We had a lot happening at Ocean Leadership this week. First, I was very excited to host our first Industry Forum to identify opportunities for increased industry-academic ocean science collaborations. The event was well-attended by both the industry and academic sectors, showcasing the increasingly diverse engagement of those interested and actively involved in the field of ocean science. Topics explored included workforce development; technology development and implementation; ocean observations; and offshore energy development. Thank you to BOEM Deputy Director Dr. Walter Cruickshank for delivering the keynote address and Hank Lobe of Sonardyne, Inc./Severn Marine Tech for organizing the event with us. Our discussions led to specific areas for further joint exploration and possible project development.
We also held our biannual Members and Board of Trustees meetings this week. Robust conversations and informative presentations occurred during the meetings, including addresses by Vice Commandant Charles Michel, U.S. Coast Guard; Niall McDonough, European Marine Board; Eric Lindstrom, NASA; and Rick Spinrad, NOAA. This was my second Members and Board meetings, but the first of which I really had a chance to help plan. I feel much was accomplished this week and look forward to advancing our mission and the priorities of our members in the coming months.
As I mentioned last week, Ocean Leadership and the European Marine Board drafted a joint statement in advance of COP21 highlighting the vital role of ocean science in responding to climate change. The statement was released last week in Brussels at the European Board’s 5th Forum. Yesterday evening, Ocean Leadership cosponsored a roundtable discussion with the Council on Foreign Relations titled, “Oceans and Climate Change: Paris and Beyond.” The event is part of our continued cross-Atlantic effort to communicate the need for long-term ocean-climate research and to engage with diverse communities – the Council on Foreign Relations is one of the leading foreign policy member organizations in the U.S.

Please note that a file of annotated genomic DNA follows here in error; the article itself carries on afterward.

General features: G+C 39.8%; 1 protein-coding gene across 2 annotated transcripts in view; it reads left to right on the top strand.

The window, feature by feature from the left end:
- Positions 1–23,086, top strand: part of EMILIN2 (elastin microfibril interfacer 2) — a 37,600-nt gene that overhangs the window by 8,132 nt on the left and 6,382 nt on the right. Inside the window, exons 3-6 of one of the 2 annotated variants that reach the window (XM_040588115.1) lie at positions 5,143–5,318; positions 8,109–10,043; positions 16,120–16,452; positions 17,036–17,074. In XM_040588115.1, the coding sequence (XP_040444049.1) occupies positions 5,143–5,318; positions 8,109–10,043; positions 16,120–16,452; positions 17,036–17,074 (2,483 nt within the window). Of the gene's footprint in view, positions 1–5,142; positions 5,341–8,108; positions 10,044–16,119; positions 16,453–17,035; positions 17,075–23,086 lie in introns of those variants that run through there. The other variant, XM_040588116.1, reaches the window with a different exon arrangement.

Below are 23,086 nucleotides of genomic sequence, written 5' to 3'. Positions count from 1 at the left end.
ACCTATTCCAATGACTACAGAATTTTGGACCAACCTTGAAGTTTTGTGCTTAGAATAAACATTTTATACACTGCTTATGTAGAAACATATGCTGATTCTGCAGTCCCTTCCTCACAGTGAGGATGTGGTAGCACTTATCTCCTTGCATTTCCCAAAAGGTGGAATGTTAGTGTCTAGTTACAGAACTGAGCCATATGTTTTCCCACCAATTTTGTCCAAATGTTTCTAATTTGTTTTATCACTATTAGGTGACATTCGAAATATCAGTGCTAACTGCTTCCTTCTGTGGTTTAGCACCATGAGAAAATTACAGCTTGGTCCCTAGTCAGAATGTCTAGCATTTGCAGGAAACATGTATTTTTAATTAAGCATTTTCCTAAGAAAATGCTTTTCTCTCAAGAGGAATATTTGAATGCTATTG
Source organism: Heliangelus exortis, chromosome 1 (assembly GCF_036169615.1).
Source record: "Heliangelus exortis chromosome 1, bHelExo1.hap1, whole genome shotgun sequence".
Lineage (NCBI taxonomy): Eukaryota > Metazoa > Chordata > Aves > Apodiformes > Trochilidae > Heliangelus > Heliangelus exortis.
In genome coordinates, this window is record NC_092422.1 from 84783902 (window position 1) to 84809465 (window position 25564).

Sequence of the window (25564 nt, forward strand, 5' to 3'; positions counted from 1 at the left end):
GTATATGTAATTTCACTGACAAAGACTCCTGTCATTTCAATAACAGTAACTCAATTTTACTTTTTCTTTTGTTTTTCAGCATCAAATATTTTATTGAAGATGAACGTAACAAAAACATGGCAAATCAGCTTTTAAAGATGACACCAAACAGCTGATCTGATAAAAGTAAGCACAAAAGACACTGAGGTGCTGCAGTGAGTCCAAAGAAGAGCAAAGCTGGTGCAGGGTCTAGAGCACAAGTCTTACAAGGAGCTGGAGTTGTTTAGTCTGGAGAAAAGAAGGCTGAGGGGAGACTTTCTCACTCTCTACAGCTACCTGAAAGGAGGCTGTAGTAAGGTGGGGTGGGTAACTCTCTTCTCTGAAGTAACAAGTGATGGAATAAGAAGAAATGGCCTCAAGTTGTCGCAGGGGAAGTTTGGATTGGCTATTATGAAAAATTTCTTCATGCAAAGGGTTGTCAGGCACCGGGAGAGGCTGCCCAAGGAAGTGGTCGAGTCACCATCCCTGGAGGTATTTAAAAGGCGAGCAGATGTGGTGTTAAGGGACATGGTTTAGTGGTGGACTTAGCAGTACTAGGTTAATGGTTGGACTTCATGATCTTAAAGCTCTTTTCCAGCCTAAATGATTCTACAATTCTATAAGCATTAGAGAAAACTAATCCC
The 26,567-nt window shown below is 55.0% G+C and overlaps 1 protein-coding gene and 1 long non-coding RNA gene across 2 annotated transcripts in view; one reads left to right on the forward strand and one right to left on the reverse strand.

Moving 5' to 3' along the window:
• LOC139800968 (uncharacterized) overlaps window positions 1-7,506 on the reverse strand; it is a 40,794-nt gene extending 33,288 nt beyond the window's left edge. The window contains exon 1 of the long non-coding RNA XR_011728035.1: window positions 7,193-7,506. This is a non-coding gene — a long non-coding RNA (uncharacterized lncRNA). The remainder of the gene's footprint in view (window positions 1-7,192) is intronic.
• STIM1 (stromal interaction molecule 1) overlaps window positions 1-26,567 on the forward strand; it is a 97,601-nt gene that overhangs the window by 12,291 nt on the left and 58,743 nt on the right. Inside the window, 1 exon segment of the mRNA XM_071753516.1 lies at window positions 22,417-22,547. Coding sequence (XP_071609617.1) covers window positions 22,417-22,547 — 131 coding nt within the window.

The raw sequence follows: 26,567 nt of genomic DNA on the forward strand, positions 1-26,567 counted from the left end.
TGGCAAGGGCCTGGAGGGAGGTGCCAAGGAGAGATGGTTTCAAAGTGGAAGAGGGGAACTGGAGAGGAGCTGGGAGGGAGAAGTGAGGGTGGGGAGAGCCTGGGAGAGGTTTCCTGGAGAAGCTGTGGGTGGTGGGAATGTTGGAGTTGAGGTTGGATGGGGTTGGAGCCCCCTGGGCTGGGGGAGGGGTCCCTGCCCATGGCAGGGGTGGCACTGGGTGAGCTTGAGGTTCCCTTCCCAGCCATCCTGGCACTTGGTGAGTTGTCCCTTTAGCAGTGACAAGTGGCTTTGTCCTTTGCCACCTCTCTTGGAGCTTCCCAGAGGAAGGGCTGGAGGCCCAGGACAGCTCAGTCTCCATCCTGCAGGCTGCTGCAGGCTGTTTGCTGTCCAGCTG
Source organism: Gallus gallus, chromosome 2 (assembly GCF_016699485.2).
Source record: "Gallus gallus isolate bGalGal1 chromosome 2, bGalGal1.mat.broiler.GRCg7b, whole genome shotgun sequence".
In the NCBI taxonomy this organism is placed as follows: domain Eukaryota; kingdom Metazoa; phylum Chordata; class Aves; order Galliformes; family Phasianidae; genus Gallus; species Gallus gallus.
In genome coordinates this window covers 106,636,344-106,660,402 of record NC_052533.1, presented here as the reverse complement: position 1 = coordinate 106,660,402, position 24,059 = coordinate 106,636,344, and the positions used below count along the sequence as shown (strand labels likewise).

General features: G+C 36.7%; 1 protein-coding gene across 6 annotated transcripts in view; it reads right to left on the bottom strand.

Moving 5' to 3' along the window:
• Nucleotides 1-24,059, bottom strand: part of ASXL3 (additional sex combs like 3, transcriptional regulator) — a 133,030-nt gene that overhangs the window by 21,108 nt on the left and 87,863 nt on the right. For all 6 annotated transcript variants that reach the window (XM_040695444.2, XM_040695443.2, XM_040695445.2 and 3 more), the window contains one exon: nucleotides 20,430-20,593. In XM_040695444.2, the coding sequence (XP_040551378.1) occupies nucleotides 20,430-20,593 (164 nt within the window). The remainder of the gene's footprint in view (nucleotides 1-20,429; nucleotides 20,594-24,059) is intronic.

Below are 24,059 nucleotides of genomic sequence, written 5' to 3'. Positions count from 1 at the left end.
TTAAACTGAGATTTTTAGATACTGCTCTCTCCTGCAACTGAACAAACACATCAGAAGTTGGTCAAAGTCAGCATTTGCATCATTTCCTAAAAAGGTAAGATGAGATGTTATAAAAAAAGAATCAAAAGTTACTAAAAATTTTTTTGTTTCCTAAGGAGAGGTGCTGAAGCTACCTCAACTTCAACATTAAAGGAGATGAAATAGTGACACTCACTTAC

Amidst all of this activity, I was pleased to see Congress and the White House strike a budget deal, that wasn’t just a trick, on Halloween eve! Easing the spending caps equally for defense and non-defense discretionary programs helps the nation retain our science primacy across the globe and provides needed relief for federally supported ocean sciences.
Member highlight: Postdoctoral scientist in marine microbiology at the University of Florida wins 2015 L’Oréal USA Fellowship!